REREAD (sort of) MINNIT with PETER: Jonathan Littell, “The Kindly Ones” (2006) (translated from the French by Charlotte Mandell) (performed for audiobook by Grover Gardner) – Since I got my current job, I’ve taken to listening to audiobooks while doing the various boring computer-bound tasks the job entails. I never got into them before- too slow, no opportunity to take notes. But I find with the right kind of book it’s ok, plus I’ve gotten sick of most podcasts, which either seem to be grade school-level recitations or regurgitations of twitter dramatics. Shouts out to the SHWEP (Secret History of Western Esotericism Podcast) for keeping it real (and esoteric!).
Audiobooks are also a way to do rereads without feeling like I’m retreading. Rereading “The Kindly Ones” would be a major task- clocking in at over 900 pages (or nearly 40 hours of audio time, unabridged, ably performed by actor Grover Gardner) and not being exactly forgiving to the reader, in form or content. These 900 pages come to us from the point of view of an unrepentant (though not exactly free from guilt) SS war criminal. While protagonist Max Aue is determined to make clear to us that most of us would do as he did in the same situation, that it wasn’t some unique depravity of Germany or the Nazis that made the Holocaust possible, he is possessed of a fairly uniquely set of circumstances himself. He’s a highly-educated, cultured young man (in that, not unique among his generation of SS bureaucrats), and his family situation is the stuff of Greek tragedy, which has all sorts of effects on his personality and actions. His evil is not banal, though to a certain extent his drive to self-expression which frames the whole book is.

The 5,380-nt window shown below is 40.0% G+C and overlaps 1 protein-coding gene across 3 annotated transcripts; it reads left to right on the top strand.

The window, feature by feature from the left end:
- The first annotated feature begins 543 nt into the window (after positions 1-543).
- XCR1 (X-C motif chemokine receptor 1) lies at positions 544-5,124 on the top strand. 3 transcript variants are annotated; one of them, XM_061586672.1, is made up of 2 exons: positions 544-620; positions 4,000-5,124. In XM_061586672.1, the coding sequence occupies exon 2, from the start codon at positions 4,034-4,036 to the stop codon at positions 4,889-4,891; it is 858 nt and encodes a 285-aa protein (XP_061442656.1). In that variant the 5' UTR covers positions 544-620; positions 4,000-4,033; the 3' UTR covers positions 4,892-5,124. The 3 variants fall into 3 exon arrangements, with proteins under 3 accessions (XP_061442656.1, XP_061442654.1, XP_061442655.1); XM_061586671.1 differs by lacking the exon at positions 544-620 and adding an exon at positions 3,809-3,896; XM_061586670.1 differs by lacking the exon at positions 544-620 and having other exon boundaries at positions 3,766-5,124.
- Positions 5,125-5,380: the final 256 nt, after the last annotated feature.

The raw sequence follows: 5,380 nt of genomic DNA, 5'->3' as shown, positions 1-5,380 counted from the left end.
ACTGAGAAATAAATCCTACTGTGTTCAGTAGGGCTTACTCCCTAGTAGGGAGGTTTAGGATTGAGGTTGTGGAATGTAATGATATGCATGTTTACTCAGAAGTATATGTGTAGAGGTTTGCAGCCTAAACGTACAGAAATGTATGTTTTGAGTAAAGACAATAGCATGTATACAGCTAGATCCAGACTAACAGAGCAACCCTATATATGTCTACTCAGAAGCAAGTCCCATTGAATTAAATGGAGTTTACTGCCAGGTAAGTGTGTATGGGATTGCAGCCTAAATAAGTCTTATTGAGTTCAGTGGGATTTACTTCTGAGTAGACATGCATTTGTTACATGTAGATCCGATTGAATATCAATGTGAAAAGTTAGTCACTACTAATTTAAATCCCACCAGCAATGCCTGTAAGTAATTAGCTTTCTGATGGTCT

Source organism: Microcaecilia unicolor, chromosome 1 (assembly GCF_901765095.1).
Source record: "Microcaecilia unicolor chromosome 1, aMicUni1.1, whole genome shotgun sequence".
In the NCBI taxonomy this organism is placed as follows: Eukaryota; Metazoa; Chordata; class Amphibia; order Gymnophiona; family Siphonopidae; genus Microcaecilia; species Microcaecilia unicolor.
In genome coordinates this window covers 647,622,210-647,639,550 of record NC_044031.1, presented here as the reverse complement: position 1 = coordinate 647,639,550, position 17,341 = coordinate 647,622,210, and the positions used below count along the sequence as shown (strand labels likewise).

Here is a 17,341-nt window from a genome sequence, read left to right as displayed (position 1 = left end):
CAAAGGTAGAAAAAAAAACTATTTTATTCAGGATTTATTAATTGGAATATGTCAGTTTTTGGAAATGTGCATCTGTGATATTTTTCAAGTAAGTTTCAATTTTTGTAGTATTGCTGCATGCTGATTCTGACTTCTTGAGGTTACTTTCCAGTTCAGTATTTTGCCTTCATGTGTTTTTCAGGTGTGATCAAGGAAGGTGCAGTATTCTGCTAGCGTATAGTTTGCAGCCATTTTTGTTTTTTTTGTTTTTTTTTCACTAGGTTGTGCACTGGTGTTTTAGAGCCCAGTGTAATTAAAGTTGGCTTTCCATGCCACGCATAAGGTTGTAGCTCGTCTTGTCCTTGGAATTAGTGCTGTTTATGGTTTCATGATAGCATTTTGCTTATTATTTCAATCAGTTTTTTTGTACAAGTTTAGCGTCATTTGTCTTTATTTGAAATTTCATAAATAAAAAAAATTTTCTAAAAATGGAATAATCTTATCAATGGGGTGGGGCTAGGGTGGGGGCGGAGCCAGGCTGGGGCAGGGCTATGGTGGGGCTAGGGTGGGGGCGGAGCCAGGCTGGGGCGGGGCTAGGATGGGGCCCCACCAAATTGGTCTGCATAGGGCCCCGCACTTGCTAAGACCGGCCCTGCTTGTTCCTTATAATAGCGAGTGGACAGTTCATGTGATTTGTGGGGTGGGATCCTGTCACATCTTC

I guess it would make sense to say what actually takes place in the novel. After an extended introduction where Aue, an old man sometime in the 1970s or after, explains why he’s writing (and why he’s not- he’s not looking for an out, at least he tells us that), we start with the beginning of Operation Barbarossa, the Nazi invasion of the Soviet Union. Aue, an officer in the Sicherheitsdeinst (SD) or Security Office portion of the SS, is sent to observe the actions of the Einsatzgruppe, SS units that were charged with protecting the German rear during the invasion. This generally meant mass killings, first of commissars and Communist party members, then retaliatory killings of civilians en masse, and always, mass slaughters of Jews. Aue witnesses the notorious Babi Yar massacre as well as numerous smaller killings and plays a minor role in carrying out some of them. There’s a lot of observing in this novel. Trifling critics have claimed Littell set up Aue to be everywhere at the “greatest hits” of the Third Reich, like a Nazi Forrest Gump. That’s flatly untrue. To the extent Aue’s career rings false, it’s that he meets a lot more high-functioning Nazis than necessarily makes sense, but his career — the Einsatzgruppe, helping decide the “Jewish question” in the Caucasus where old tribes of Jews had existed from time immemorial, Stalingrad, inspecting Auschwitz, involvement with the liquidation of the Hungarian Jews — isn’t that outrageous for an SS officer who could survive it all. And it doesn’t include a lot of important things, like Leningrad, any involvement with the Officer’s Plot beyond hearing about it, or anything to do with the Western Front, the latter an especially notable move for an American author.